Griffin’s electoral success was greeted with anger and dismay in Manchester, where the result was announced. Anti-fascist demonstrators tried to prevent him from entering Manchester Town Hall, and after the results were announced the Tory MP Sir Robert Atkins, who polled the most votes in the North West, described the BNP as “an aberration” and, as the Guardian put it, “condemned Griffin’s success as a sad day for British politics.” Labour’s Arlene McCarthy followed up, telling the crowd that the BNP was “a party whose members include convicted rapists.”

As the Guardian also explained, “When Griffin’s turn came to speak, all the other candidates took the unprecedented step of walking off the platform in protest.” Griffin proceeded to claim that “we’re here to look after our people because no one else is,” and followed up with another bout of self-pity, claiming that other increases in the BNP vote — 15% in Rotherham and nearly 12% in Doncaster — took place because “This is ordinary decent people in Yorkshire kicking back against racism, because racism in this country is now directed overwhelmingly against people who look like me.” As is typical, however, he also couldn’t resist attacking Britain’s Muslim citizens. “Take Bradford,” he said, “it isn’t immigration that’s happening there, it’s colonialism.”

Manchester Town Hall was the only venue where concerted opposition to the BNP was apparent. Throughout the rest of the country, the BNP’s results were generally greeted with silence, or the odd bout of booing, but when their results were announced in the South East of England, where they collected 101,769 votes (4.36% of the total vote), the cheers of BNP supporters were followed by a lone voice of indignation. “Fascists!” a man shouted. “F*cking fascists!”

This may not be the most constructive way of tackling the disturbing spread of the BNP, but at least it brought a smile to my face on a night that was sorely lacking in reasons for optimism. The continued success of the UK Independence Party, who collected 2,498,226 votes (running Labour into third place, with 16.5% of the total vote) is another troubling sign, as their pointless anti-European existence only hides a better-disguised form of racism, but the real problem lies with the main parties — and, in particular, Labour and the Conservatives — who have failed to examine thoroughly their own racist tendencies — especially in the wake of the 9/11 attacks — or have been content to let xenophobia and racism spread unchallenged, pandering to the right-wing press when they should have been speaking out, and drifting ever further to the right in their desire to be tough on issues connected with law and order, terrorism and immigration.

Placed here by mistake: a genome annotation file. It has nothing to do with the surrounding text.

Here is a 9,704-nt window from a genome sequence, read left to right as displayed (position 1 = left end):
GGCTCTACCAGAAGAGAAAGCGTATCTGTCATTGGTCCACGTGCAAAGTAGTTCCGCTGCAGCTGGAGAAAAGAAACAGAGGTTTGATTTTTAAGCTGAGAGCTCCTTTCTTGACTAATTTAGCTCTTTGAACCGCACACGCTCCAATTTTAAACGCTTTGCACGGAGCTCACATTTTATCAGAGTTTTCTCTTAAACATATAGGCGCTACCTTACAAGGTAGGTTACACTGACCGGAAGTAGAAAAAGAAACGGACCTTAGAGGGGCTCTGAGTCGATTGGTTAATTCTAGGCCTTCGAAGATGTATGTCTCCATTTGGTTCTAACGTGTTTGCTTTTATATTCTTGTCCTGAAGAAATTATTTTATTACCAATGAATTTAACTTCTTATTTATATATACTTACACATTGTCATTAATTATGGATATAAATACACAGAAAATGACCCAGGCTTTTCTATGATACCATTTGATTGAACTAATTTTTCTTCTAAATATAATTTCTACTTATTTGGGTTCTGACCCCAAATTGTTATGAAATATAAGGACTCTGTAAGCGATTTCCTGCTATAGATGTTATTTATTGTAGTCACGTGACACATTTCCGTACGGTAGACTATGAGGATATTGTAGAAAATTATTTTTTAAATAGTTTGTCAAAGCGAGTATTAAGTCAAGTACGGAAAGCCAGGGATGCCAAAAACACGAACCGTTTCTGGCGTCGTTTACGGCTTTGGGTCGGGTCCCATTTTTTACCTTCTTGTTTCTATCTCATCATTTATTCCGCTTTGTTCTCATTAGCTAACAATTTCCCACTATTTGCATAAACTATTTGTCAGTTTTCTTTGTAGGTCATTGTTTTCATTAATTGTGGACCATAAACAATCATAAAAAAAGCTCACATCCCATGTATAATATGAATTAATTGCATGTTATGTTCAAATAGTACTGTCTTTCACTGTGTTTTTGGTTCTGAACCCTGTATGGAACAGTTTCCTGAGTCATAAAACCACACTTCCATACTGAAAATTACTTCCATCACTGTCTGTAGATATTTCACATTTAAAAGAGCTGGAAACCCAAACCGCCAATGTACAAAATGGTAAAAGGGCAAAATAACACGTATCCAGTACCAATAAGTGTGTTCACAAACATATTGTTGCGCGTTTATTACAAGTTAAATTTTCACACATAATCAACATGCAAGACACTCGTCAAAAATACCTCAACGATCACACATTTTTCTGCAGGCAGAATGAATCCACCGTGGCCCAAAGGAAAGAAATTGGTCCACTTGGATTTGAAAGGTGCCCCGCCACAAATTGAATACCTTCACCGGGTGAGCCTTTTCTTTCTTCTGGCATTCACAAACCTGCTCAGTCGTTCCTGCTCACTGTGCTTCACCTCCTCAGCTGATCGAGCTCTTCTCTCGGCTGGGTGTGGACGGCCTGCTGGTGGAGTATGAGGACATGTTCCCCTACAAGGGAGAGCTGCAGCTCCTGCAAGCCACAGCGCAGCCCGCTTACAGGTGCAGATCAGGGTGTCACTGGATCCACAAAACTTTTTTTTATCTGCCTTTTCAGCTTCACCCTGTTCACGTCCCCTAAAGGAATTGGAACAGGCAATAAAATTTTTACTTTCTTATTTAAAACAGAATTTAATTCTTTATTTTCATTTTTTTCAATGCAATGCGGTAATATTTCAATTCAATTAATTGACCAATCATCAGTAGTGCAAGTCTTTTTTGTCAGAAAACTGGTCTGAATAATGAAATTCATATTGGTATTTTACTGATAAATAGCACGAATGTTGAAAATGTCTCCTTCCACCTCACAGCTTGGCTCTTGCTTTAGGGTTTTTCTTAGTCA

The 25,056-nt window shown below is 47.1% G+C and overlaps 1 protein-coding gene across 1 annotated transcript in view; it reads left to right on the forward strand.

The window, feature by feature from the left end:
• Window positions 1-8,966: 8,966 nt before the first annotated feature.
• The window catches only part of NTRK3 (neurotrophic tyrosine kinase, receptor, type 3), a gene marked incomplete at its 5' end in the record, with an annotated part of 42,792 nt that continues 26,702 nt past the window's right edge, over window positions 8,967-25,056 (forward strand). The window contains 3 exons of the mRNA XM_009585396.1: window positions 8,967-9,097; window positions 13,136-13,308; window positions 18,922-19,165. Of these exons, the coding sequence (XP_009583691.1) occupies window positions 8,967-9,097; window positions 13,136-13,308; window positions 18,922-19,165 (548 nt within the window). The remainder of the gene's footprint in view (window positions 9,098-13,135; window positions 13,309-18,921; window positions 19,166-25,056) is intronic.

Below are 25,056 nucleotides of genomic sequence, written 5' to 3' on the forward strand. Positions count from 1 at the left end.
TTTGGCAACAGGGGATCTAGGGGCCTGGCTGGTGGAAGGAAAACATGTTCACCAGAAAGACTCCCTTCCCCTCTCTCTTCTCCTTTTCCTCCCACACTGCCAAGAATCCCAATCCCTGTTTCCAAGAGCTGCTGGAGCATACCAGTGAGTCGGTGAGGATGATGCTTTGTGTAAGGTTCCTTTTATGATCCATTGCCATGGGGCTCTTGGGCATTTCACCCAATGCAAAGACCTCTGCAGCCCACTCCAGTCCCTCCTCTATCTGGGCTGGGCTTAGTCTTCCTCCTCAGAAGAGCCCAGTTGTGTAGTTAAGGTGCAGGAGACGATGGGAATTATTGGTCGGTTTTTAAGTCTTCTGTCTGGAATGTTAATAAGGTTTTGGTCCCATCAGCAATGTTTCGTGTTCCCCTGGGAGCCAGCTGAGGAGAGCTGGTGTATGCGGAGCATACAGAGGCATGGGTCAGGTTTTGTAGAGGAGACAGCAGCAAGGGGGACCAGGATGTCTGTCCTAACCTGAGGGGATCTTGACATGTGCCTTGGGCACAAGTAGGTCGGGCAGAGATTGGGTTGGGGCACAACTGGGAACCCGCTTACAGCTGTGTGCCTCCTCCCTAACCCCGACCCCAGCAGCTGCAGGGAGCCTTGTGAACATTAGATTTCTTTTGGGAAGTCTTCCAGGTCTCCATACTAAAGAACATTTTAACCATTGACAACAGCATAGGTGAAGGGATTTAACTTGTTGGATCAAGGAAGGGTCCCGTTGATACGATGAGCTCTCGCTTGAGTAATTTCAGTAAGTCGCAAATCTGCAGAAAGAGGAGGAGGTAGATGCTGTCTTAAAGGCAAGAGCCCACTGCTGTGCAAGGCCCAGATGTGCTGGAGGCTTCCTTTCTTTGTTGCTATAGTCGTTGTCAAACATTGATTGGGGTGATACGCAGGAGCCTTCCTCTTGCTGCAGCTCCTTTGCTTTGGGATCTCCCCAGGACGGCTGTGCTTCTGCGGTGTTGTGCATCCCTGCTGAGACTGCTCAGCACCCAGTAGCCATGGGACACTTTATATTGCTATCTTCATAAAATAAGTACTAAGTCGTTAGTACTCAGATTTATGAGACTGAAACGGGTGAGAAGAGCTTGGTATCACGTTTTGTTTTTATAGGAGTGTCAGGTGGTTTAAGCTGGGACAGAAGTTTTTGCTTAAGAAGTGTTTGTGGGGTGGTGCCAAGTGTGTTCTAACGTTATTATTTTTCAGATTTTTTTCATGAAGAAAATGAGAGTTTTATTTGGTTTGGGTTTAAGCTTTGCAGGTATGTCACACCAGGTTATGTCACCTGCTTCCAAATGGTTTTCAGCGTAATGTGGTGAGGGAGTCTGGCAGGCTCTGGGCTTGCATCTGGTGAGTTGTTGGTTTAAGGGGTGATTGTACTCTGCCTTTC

Note: With eleven of the 12 European election results announced in the UK (Northern Ireland to follow), the following is the tally of BNP votes:

North West: 132,094 (8%)
North East: 52, 700 (8.93%)
Yorkshire & Humber: 120,139 (9.8%)
East Midlands: 106, 319 (9.1%)
West Midlands: 121,967 (8.63%)
East: 97, 013 (6.05%)
Wales: 37,114 (5.42%)
London: 86, 420 (4.94%)
South East 101,769 (4.36%)
South West: 60, 889 (3.93%)
Scotland: 27,174 (2.5%)

Total: 943,598 (6.2%, up 1.3% on 2005)

Andy Worthington is the author of The Guantánamo Files: The Stories of the 774 Detainees in America’s Illegal Prison (published by Pluto Press, distributed by Macmillan in the US, and available from Amazon — click on the following for the US and the UK). To receive new articles in your inbox, please subscribe to my RSS feed, and see here for my definitive Guantánamo prisoner list, published in March 2009.

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Andy Worthington

Investigative journalist, author, campaigner, commentator and public speaker. Recognized as an authority on Guantánamo and the “war on terror.” Co-founder, Close Guantánamo and We Stand With Shaker. Also, photo-journalist (The State of London), and singer and songwriter (The Four Fathers).